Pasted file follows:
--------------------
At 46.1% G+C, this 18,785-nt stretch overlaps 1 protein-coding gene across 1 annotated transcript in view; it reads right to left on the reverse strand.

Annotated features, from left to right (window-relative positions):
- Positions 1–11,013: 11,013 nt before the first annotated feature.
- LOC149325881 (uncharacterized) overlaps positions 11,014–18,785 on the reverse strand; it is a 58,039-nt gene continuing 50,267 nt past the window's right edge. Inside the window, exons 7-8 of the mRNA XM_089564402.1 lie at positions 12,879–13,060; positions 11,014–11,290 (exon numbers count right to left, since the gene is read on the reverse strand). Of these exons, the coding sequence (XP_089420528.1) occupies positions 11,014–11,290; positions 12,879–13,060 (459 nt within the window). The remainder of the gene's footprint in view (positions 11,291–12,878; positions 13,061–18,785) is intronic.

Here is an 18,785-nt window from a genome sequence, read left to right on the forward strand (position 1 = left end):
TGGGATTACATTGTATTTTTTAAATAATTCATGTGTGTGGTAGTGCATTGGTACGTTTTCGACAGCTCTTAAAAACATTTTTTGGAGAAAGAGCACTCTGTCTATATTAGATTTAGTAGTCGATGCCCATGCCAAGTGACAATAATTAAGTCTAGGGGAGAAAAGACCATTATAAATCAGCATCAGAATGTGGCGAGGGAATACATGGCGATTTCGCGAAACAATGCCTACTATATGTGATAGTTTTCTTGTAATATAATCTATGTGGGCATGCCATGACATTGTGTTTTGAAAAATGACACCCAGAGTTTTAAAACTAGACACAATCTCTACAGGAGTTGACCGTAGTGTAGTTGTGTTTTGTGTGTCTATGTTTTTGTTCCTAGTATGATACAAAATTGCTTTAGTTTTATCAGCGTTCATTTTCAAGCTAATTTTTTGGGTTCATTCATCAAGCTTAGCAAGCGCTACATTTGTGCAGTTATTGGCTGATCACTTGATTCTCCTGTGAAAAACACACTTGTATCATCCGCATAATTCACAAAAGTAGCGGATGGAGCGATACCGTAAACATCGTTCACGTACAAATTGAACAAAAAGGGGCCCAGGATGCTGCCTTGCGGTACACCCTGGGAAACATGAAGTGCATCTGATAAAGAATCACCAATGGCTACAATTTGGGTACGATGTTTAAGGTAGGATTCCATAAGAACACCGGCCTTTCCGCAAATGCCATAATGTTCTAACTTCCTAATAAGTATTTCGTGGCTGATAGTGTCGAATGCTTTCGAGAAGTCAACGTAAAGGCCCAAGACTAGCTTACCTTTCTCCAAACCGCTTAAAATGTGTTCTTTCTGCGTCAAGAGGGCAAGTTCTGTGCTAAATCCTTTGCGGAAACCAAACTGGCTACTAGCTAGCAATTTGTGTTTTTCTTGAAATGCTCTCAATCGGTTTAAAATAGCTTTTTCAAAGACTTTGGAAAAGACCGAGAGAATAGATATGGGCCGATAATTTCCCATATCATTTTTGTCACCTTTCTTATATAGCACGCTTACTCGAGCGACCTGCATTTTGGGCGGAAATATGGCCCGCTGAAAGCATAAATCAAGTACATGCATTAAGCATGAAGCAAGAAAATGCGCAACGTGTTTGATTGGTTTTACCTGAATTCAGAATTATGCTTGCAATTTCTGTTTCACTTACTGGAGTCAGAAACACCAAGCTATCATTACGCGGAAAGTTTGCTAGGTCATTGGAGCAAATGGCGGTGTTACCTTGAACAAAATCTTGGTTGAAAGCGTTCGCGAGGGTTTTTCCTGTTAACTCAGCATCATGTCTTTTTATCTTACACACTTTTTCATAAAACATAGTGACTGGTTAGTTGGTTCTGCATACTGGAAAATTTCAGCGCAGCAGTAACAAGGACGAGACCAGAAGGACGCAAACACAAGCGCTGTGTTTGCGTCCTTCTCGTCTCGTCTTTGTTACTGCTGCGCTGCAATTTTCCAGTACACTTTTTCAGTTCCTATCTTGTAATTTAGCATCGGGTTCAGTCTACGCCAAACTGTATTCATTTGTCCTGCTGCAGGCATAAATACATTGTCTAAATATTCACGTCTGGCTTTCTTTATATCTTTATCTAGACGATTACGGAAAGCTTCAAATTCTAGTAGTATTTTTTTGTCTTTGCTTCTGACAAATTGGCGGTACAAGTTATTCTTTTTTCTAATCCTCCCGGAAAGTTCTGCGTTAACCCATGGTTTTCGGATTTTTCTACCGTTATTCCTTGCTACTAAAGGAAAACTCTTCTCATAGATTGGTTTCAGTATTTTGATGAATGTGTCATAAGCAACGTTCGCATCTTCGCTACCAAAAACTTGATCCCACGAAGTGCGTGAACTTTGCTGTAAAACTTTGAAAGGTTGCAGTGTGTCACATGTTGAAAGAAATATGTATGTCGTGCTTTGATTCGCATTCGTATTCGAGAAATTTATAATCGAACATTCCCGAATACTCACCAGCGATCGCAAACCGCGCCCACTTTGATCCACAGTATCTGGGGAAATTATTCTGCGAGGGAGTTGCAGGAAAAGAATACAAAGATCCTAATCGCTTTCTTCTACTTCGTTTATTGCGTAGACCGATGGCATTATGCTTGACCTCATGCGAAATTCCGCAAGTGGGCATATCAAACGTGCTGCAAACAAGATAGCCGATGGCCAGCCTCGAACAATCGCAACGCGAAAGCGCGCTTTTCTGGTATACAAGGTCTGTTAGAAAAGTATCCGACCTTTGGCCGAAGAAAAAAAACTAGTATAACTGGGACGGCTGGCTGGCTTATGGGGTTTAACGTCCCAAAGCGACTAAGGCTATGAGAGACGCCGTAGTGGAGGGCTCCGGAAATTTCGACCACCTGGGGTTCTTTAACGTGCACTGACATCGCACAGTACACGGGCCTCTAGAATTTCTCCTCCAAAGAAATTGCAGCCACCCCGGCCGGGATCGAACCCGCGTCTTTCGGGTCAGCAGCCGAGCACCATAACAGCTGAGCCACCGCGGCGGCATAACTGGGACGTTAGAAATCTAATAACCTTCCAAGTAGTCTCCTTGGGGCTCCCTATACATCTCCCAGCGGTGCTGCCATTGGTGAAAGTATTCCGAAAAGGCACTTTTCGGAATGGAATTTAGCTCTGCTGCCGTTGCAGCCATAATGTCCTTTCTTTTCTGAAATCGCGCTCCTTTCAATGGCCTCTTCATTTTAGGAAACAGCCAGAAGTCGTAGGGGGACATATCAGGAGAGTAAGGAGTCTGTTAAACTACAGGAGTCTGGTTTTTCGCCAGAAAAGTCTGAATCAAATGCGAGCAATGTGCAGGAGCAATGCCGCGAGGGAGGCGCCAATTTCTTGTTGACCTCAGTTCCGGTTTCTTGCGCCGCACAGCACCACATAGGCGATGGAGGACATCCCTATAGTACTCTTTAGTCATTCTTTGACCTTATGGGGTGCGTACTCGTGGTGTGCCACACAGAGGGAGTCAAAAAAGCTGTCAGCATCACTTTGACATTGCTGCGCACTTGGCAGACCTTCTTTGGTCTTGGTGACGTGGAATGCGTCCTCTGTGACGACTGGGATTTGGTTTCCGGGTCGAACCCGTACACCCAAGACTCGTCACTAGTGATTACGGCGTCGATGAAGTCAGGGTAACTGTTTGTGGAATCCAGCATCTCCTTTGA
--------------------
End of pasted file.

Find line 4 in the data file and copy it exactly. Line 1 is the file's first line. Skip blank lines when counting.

- LOC149325881 (uncharacterized) overlaps positions 11,014–18,785 on the reverse strand; it is a 58,039-nt gene continuing 50,267 nt past the window's right edge. Inside the window, exons 7-8 of the mRNA XM_089564402.1 lie at positions 12,879–13,060; positions 11,014–11,290 (exon numbers count right to left, since the gene is read on the reverse strand). Of these exons, the coding sequence (XP_089420528.1) occupies positions 11,014–11,290; positions 12,879–13,060 (459 nt within the window). The remainder of the gene's footprint in view (positions 11,291–12,878; positions 13,061–18,785) is intronic.